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With: Joel McCrea, Vera Miles, Lloyd Bridges, Wallace Ford, Edgar Buchanan, Peter Graves, Keith Larsen, Carl Benton Reid, John Smith, Walter Coy, Robert J. Wilke, Walter Sande, Jack Elam, Mae Clarke
Written by: Daniel B. Ullman
Directed by: Jacques Tourneur
MPAA Rating: Not Rated
Running Time: 81
Date: 07/03/1955

Wichita (1955)

4 Stars (out of 4)

Peace and Wyatt

By Jeffrey M. Anderson

Of Jacques Tourneur's entire output, his four horror pictures (Cat People, I Walked with a Zombie, The Leopard Man and Night of the Demon) and his great film noir Out of the Past (1947) alone were enough to convince me that he was one of the Hollywood greats. And now this widescreen Western joins that list.

Joel McCrea plays Wyatt Earp in his early days. He arrives in the boomtown of Wichita, Kansas, hoping to start a business. Instead he finds a lawless place, filled with saloons and catering to raucous, drunken, violent cattlemen who breeze through town to sell their wares. After foiling a bank robbery, Earp is offered the job of marshal, which he refuses. But after a child is killed during a night of drunken brawling, he accepts.

His first task is to outlaw every gun in town except his own. As Jonathan Rosenbaum has pointed out, this turns the town against him, as the lack of guns ironically has a direct affect on the town's capitalism. As with his other films, Tourneur makes spectacular use of the frame, always using staging his characters and using foregrounds and backgrounds for interesting effect (they're never simply dressing or talking heads).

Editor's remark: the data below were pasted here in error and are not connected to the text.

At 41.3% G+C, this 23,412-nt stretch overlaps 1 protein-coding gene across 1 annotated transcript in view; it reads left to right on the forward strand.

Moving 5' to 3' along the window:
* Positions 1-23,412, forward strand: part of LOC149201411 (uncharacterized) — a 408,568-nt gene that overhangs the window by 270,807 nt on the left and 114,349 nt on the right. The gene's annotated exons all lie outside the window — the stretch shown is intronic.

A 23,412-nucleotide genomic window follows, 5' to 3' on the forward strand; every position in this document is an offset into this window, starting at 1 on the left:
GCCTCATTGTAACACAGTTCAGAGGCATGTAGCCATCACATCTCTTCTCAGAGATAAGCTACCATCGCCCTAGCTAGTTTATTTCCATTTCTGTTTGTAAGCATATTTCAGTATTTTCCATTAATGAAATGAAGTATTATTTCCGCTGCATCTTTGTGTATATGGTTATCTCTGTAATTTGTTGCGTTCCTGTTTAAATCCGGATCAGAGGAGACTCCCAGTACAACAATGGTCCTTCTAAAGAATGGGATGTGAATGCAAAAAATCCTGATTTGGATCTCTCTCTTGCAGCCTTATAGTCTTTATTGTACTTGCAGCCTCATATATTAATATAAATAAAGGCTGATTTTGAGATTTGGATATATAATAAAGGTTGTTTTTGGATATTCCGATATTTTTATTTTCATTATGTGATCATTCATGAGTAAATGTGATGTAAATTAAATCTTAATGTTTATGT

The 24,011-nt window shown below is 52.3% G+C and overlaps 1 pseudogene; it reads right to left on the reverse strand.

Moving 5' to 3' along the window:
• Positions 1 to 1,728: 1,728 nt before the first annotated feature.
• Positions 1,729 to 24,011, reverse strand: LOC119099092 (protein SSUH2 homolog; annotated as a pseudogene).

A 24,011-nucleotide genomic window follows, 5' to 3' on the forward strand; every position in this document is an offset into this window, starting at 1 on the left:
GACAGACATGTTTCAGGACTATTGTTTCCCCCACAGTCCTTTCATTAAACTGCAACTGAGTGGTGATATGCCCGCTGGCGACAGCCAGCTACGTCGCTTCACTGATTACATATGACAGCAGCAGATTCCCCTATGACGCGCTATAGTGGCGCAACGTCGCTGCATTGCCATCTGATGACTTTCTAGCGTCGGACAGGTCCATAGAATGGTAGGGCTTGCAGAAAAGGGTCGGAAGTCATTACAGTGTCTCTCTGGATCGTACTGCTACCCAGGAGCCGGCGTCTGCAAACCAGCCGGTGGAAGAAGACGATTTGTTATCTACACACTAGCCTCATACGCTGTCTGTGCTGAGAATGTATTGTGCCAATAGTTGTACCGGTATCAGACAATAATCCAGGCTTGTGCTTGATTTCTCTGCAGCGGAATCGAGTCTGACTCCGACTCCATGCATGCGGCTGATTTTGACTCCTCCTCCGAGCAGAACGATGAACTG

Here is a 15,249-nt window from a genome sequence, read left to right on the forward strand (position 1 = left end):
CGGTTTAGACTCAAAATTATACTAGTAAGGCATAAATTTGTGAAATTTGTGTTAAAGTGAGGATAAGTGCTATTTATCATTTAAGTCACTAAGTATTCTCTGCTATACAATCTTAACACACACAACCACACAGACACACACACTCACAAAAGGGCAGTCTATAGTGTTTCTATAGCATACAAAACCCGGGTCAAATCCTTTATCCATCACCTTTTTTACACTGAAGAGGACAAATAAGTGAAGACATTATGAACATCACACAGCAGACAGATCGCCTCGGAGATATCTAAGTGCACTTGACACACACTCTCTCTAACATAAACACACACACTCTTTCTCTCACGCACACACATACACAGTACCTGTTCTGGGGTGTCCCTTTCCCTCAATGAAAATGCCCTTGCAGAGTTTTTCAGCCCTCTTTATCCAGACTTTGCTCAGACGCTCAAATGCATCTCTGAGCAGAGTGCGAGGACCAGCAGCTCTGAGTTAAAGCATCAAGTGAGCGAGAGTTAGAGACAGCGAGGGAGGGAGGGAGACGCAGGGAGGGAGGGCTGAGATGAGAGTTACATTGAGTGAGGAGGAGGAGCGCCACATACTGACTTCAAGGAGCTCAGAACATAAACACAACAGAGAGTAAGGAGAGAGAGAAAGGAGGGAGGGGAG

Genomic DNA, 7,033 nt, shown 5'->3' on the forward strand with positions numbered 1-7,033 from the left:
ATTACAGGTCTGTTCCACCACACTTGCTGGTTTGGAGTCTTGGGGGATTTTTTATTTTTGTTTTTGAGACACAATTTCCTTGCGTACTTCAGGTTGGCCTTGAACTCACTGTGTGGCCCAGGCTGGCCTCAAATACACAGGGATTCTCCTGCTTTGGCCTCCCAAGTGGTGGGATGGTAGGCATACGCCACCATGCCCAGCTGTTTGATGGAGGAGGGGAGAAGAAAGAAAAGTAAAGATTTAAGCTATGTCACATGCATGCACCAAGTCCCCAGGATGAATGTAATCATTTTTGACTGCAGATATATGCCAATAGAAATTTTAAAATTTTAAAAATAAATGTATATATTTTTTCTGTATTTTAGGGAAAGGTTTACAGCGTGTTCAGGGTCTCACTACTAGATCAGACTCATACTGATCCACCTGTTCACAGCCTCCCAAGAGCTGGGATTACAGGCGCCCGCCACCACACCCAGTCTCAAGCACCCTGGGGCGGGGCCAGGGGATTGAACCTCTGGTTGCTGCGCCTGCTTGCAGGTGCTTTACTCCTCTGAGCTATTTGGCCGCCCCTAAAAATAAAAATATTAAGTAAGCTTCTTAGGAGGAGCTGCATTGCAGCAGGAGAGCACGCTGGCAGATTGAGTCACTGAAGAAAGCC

McCrea's character seems to lack the depth of Henry Fonda's Earp in My Darling Clementine, though Tourneur's approach is deliberately off-kilter, as if this Earp had arrived from another planet. Indeed, the movie's entire presentation of good and evil is skewed; the cowboys seem perfectly nice when we first meet them, and Earp's brothers are first mistaken as hired killers.

Overall Wichita is a fascinating and masterful achievement. The picture won a Golden Globe for "Best Outdoor Drama" -- whatever that means.

Wichita is the third title I watched from the exciting new Warner Archive, which has finally released 150 of the more obscure Warner, MGM and RKO catalog titles to the public (with twenty more titles coming each month). Viewers can order DVDs for $20 each or download digital versions for $15. Wichita is a no-frills disc, with absolutely no subtitles, captions, audio options or extras. The digital transfer is far from seamless, with some mis-timed colors. But the image is sharp, and letterboxed at last, and it's great to have this classic available at all.

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